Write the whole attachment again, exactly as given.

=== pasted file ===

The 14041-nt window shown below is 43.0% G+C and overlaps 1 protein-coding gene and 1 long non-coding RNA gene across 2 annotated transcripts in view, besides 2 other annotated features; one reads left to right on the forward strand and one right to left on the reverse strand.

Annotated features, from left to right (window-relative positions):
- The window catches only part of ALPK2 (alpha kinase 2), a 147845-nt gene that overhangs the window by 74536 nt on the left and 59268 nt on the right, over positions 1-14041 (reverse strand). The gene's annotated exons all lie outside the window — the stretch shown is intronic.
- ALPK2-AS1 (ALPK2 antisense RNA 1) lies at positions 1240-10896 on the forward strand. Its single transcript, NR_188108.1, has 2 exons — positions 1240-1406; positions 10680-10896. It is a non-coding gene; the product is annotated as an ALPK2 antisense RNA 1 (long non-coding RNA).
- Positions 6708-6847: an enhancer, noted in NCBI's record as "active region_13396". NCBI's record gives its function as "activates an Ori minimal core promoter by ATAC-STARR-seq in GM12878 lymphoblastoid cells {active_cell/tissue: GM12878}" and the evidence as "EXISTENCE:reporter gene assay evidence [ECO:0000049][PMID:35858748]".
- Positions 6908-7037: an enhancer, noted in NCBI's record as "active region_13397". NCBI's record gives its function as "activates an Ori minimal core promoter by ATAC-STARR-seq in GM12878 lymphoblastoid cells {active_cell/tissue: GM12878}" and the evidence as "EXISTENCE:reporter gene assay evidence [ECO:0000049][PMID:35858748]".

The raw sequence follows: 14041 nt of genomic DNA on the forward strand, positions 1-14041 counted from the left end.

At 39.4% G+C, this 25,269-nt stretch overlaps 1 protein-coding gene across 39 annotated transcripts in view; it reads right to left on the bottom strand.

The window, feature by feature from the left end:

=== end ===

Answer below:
The 14041-nt window shown below is 43.0% G+C and overlaps 1 protein-coding gene and 1 long non-coding RNA gene across 2 annotated transcripts in view, besides 2 other annotated features; one reads left to right on the forward strand and one right to left on the reverse strand.

Annotated features, from left to right (window-relative positions):
- The window catches only part of ALPK2 (alpha kinase 2), a 147845-nt gene that overhangs the window by 74536 nt on the left and 59268 nt on the right, over positions 1-14041 (reverse strand). The gene's annotated exons all lie outside the window — the stretch shown is intronic.
- ALPK2-AS1 (ALPK2 antisense RNA 1) lies at positions 1240-10896 on the forward strand. Its single transcript, NR_188108.1, has 2 exons — positions 1240-1406; positions 10680-10896. It is a non-coding gene; the product is annotated as an ALPK2 antisense RNA 1 (long non-coding RNA).
- Positions 6708-6847: an enhancer, noted in NCBI's record as "active region_13396". NCBI's record gives its function as "activates an Ori minimal core promoter by ATAC-STARR-seq in GM12878 lymphoblastoid cells {active_cell/tissue: GM12878}" and the evidence as "EXISTENCE:reporter gene assay evidence [ECO:0000049][PMID:35858748]".
- Positions 6908-7037: an enhancer, noted in NCBI's record as "active region_13397". NCBI's record gives its function as "activates an Ori minimal core promoter by ATAC-STARR-seq in GM12878 lymphoblastoid cells {active_cell/tissue: GM12878}" and the evidence as "EXISTENCE:reporter gene assay evidence [ECO:0000049][PMID:35858748]".

The raw sequence follows: 14041 nt of genomic DNA on the forward strand, positions 1-14041 counted from the left end.

At 39.4% G+C, this 25,269-nt stretch overlaps 1 protein-coding gene across 39 annotated transcripts in view; it reads right to left on the bottom strand.

The window, feature by feature from the left end: